Continuing with last week’s blog theme, wherein I discussed the perils of dealing with an opposing party in a post-divorce matter where he believes that he got a “bad deal” in the prior divorce proceeding, today’s topic focuses on the lawyer who essentially morphs into his client during the course of a matter to the point where the litigant cannot do anything without the lawyer saying “yay” or “nay.”  Ultimately, it seems that the case is settled with the lawyer, rather than with the party, herself.  These situations can prove extremely frustrating, and very costly, as the lawyer will do everything he can to stand in the way of the parties making progress or getting along if it means that it is not what he would have done or how he would have acted.

Consistent with that notion, and the emotions at play in a divorce, some divorce lawyers seem to prey on the emotions of clients, and, as a result, ultimately take cases to, or close to a trial.  The emotions become that of the lawyer, who then ultimately controls the case until he is ready to bring it to a conclusion.

Eric Solotoff previously blogged about the perils of lawyers writing emails for their clients, which is really the perfect example of the lawyer becoming the litigant.  All of a sudden, the emails are clearly written by someone else, in a manner geared for litigation, and, all of a sudden, the party/parent is no longer acting in that role.  There is simply no way that two people can co-parent together or move towards a settlement if every communication between the parties is crafted by a lawyer.


Similarly, I was recently involved in a matter where the parties directly agreed, without lawyer involvement, to a certain parenting time schedule for the children.  The issues were not complicated and, together as parents, the parties worked it out on their own.  I provided my recommendation to my client on the terms, and let him go from there, since it is ultimately his life and his choice.  Notably, the other party’s lawyer was not involved in the agreement, and did not know that it had been made until after it was done.  Once he learned about it though, he did everything he could to undo its terms because it was not something that he agreed with – aside from the fact that his client was willingly on board.  The result?  Greater counsel fees, more acrimony, and more litigation.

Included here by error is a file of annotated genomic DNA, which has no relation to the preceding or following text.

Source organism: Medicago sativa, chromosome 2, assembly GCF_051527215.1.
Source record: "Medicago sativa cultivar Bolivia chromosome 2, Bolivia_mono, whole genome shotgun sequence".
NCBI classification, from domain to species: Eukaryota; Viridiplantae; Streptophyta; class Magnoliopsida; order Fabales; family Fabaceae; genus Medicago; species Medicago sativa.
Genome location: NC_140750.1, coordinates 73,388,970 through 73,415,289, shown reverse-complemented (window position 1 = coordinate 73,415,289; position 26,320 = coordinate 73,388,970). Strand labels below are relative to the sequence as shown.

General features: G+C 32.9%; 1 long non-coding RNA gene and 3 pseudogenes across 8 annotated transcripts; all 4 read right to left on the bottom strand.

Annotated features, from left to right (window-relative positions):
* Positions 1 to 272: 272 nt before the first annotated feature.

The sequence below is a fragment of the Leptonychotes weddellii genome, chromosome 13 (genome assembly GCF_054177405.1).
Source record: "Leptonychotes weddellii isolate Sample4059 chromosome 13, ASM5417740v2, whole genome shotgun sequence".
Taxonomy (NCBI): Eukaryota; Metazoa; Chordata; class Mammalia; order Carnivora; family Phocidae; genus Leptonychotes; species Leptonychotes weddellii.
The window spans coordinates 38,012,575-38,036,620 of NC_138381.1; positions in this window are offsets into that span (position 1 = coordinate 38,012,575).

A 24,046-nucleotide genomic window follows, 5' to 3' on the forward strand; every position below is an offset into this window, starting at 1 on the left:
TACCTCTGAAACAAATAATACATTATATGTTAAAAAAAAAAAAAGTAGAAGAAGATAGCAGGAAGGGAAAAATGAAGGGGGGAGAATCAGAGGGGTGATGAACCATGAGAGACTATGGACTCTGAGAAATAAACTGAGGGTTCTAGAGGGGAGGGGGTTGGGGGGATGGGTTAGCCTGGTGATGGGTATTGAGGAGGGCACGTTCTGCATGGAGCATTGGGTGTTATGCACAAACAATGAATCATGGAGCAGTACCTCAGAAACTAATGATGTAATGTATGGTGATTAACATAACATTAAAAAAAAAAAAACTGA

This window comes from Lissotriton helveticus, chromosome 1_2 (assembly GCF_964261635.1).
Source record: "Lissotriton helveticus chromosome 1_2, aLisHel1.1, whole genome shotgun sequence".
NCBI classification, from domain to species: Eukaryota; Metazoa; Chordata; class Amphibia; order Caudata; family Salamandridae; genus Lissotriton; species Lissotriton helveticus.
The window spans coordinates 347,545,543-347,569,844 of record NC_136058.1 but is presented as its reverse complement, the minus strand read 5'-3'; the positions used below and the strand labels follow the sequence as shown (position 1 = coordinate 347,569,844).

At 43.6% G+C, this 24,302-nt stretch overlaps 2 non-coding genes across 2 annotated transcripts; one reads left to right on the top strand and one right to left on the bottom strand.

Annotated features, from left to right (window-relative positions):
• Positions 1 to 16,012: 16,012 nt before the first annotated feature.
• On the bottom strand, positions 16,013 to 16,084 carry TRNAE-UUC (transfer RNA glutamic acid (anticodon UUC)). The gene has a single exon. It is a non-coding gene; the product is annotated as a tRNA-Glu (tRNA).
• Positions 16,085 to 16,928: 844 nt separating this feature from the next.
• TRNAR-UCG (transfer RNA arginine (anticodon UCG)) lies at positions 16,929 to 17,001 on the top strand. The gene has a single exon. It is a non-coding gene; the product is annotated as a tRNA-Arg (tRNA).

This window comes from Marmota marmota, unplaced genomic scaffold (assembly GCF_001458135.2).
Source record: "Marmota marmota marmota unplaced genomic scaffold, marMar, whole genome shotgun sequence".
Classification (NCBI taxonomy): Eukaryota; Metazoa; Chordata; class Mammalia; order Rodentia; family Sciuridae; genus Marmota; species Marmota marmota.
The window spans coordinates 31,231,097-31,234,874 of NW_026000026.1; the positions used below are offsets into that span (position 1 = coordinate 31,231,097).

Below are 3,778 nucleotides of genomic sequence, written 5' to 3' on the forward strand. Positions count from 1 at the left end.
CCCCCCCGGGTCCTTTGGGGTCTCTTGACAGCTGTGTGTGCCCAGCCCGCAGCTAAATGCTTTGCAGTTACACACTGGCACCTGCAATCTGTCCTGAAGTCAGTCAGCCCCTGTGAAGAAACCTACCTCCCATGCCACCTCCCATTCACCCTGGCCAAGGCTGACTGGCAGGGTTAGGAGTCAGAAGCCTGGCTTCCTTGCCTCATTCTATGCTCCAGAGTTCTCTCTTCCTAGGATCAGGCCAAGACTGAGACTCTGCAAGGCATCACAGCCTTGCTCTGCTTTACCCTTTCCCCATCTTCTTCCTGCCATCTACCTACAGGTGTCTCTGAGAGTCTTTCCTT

I have also been involved in matters where it is clear that my adversary has a personal vendetta against my client, thereby impeding any chance at resolution.  In those situations, the matter is not likely to settle until the other lawyer has overcome his personal issues towards my client and determined that he is ready to allow the case to settle.  Those cases, sadly, becomes less about finding a common ground and less about the parties’ goals.  Instead, it becomes more about the lawyers.  This, undoubtedly, benefits no one involved.

Finally, it is always interesting when an adversary takes a position on his client’s behalf by using the phrase “we” or “us”, rather than “my client.”  This is another telltale sign that the lawyer has become the litigant, since ultimately the client has to make his or her own decision, and should be guided and advised, rather than instructed.

Ultimately, while we cannot stop a lawyer from becoming a litigant, we can advise our clients as to what is really happening and how it may impact upon the long-term result of the case.  If anything, a proper fees application can address the issue, and, perhaps, hold the other attorney accountable for such conduct.  Until then, though, agreements are upended, frustrations mount, and acrimony increases unnecessarily.  Beware – the lawyer who becomes the litigant.